Located in the southeastern part of the state, Laramie began as a railroad town similar to others in southern Wyoming. Laramie is now the third-largest city in Wyoming and home of the University of Wyoming, the nation's highest campus, at 7,220 ft/2,200 m above sea level.

The Wyoming Territorial Prison and Old West Park in Laramie is a complex of attractions that help to illuminate what the state was like in the late 1800s. Its centerpiece is the prison, built in 1872, which once housed the likes of Butch Cassidy. It has been restored, and both guided and self-guided tours are available. The Horse Barn Dinner Theater presents melodramas. The park's Frontier Town is a lighthearted living-history area that contains a saloon, a blacksmith shop and other buildings that replicate a Wyoming town from the 1870s. Costumed staff present craft demonstrations and stage gunfights and prison breaks. You can round out your western experience by spending the night in a tepee in the park's campground.

The university contains several museums. The Centennial Complex is home to the American Heritage Center, an archive of manuscripts and books relating to Wyoming's past, and also a museum displaying works of art. Also in the Centennial Complex is the University of Wyoming Fine Arts Museum, with more than 6,000 sculptures, paintings, prints and artifacts. The university's Geological Museum covers 2 billion years of geological history and displays the skeleton of a brontosaurus. This museum is a dinosaur-lover's delight. The university also has a planetarium. Laramie's Jubilee Days is an eight-day celebration in early July that includes rodeos, parades, fireworks, concerts, street dances and an art show.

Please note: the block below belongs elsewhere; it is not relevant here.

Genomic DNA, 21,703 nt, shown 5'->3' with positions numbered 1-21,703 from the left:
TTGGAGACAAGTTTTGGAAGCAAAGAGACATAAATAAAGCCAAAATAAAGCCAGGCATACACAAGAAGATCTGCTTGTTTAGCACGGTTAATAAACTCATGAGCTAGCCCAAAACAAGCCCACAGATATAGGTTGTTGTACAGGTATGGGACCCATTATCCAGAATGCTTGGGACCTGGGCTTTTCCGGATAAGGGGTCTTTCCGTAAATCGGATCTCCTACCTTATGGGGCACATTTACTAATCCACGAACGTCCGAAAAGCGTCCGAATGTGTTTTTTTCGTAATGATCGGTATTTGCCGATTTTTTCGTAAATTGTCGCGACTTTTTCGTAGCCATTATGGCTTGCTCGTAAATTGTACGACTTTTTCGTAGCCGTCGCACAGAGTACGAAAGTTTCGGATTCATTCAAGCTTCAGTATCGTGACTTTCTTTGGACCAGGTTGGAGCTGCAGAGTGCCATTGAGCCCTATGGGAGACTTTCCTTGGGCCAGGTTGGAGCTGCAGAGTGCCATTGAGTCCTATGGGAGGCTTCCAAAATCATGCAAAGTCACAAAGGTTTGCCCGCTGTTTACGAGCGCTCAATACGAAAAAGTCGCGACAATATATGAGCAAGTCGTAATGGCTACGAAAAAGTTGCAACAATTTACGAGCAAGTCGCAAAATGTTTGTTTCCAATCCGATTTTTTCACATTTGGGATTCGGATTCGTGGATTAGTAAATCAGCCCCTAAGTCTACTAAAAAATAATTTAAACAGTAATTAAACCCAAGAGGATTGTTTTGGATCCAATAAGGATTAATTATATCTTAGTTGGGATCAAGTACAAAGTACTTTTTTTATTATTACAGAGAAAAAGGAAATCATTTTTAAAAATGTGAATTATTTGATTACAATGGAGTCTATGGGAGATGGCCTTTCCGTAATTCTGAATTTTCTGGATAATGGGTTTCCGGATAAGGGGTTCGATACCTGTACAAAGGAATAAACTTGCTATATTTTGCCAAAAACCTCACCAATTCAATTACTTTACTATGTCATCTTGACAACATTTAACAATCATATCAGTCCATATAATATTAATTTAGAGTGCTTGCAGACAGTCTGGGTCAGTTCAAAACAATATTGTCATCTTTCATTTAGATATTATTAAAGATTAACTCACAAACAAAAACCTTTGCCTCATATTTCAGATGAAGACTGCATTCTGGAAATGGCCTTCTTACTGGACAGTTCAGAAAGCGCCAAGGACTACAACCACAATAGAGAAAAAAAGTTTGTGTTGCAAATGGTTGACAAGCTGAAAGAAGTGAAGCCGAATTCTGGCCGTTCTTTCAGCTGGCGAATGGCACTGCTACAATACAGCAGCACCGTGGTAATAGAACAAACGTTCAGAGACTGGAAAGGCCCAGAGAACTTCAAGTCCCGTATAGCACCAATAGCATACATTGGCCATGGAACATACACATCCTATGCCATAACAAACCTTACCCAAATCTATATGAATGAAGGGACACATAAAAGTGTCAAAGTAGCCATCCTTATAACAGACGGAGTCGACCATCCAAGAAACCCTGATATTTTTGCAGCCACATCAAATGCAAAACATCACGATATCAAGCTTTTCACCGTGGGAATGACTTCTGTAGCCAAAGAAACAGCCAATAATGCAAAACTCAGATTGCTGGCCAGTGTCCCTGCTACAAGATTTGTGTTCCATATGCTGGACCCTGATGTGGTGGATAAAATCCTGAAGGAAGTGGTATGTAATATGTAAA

When not participating in in-town revelry, visitors can hike the 5.5-mi/9-km trail up 10,272-ft/3,184-m Laramie Peak, the highest point in the Laramie Mountains.

The Vedauwoo Recreation Area (pronounced VAY-duh-voo) is 15 mi/25 km east of Laramie. It's part of the Medicine Bow-Routt National Forest and contains unusual rock formations made up of stacked boulders. It is a rock-climbing paradise. The loop hike around Turtle Rock is a fairly easy 6 mi/10 km through trees. Native Americans used Vedauwoo as a place to undertake vision quests. On the other side of Laramie is the Snowy Range Scenic Byway, which begins about 30 mi/50 km west of town and follows Highway 130. The pine-lined road runs up into the Medicine Bow Mountains and yields impressive views from the Libby Flats Observation Point. The drive north of Battlefield Highway on Forest Road 801 takes visitors through Aspen Alley, where fall colors peak mid-September to early October. Laramie is 40 mi/64 km west of Cheyenne.

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